Vincent was given the pill in a ceramic chalice, and in about 20 minutes she started to feel woozy. She lay down on the couch, put on some eye shades and headphones to block out exterior sights and sounds, and focused on what was happening inside her head. The headphones delivered a carefully-chosen playlist of Western classical music, from Bach and Beethoven to Barber’s “Adagio for Strings,” interspersed with some sitar music and Buddhist chants. Vincent recalled the music as mostly soothing or uplifting, though occasionally there were some brooding pieces in a minor key that led her images to a darker place.

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With the music as background, Vincent started to experience a sequence of vivid hallucinations that took her from the deep sea to vast outer space. Listening to her describe it is like listening to anyone describe a dream — it’s a disjointed series of scenes, for which the intensity and meaning can be hard to convey.

She remembered seeing neon geometric shapes, a gold shield spelling out the name Jesus, a whole series of cartoon characters — a fish, a rabbit, a horse, a pirate ship, a castle, a crab, a superhero in a cape — and at some point she entered a crystal cave encrusted with prisms. “It was crazy how overwhelmed by the beauty I was,” she says, sometimes to the point of weeping. “Everything I was looking at was so spectacular.”

At one point she heard herself laughing in her son’s voice, in her brother’s voice, and in the voices of other family members. The cartoon characters kept appearing in the midst of all that spectacular beauty, especially the “comical crab” that emerged two more times. She saw a frightening black vault, which she thought might contain something terrifying. But remembering her guides’ advice to “just open up and walk right in,” she investigated, and found that the only thing inside it was herself.

When the experience was over, about six hours after it began, the guides sent Vincent back to the hotel with her son, who had accompanied her to Baltimore, and asked her to write down what she’d visualized and what she thought about it.

Griffiths had at first been worried about giving psychedelics to cancer patients like Vincent, fearing they might actually become even more afraid of death by taking “a look into the existential void.”

But even though some research participants did have moments of panic in which they thought they were losing their minds or were about to die, he said the guides were always able to settle them down, and never had to resort to the antipsychotic drugs they had on hand for emergencies. (The NYU guides never had to use theirs, either.)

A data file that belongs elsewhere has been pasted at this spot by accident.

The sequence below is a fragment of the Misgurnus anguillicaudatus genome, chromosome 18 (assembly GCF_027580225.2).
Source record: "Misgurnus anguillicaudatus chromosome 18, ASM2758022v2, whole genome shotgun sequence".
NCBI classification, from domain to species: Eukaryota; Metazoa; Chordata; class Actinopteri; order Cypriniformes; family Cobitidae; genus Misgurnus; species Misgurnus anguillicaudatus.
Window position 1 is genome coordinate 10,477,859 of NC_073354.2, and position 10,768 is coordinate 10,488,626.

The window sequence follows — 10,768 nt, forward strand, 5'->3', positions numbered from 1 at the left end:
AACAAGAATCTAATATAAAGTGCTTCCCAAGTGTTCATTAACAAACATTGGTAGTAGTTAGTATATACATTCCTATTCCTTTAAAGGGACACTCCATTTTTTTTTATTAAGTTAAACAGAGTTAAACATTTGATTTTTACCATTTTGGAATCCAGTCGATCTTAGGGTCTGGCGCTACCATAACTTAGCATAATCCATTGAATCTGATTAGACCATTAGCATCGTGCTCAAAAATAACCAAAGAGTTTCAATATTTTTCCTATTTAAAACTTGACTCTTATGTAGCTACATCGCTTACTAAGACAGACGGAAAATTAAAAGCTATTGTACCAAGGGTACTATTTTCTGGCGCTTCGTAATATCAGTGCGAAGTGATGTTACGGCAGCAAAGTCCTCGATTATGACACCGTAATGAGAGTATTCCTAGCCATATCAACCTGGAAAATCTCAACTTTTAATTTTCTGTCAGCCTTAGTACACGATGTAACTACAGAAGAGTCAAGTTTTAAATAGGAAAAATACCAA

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Many subjects came away feeling uplifted, Griffiths says, talking about “a sense of unity,” feeling part of “an interconnected whole.” He adds that even people who are atheists, as Vincent is, described the feeling as precious, meaningful or even sacred.

The reasons for the power and persistence of psilocybin’s impact are still “a big mystery,” according to Griffiths. “That’s what makes this research, frankly, so exciting,” he says. “There’s so much that’s unknown, and it holds the promise for really understanding the nature of human meaning-making and consciousness.”

He says he looks forward to using psilocybin in other patient populations, not just people with terminal diagnoses, to help answer larger existential questions that are “so critical to our experience as human organisms.”

Two and a half years after the psychedelic experience, Carol Vincent is still symptom-free, but she’s not as terrified of the “anvil” hanging over her, no longer waiting in dread for the cancer to show itself. “I didn’t get answers to questions like, ‘Where are you, God?’ or ‘Why did I get cancer?’ ” she says. What she got instead, she says, was the realization that all the fears and worries that “take up so much of my mental real estate” turn out to be “really insignificant” in the context of the big picture of the universe.

This insight was heightened by one small detail of her psilocybin trip, which has stayed with her all this time: that little cartoon crab that floated into her vision along with the other animated characters.

“I saw that crab three times,” Vincent says. The crab, she later realized, is the astrological sign of cancer — the disease that terrified her, and also the sign that both her son and her mother were born under. These were the three things in her life that she cared about, and worried over, most deeply, she says. “And here they were, appearing as comic relief.”

Science writer Robin Marantz Henig is a contributing writer for The New York Times Magazine and the author of nine books.

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The Tyranny at Standing Rock: The Government’s Divide-and-Conquer Strategy Is Working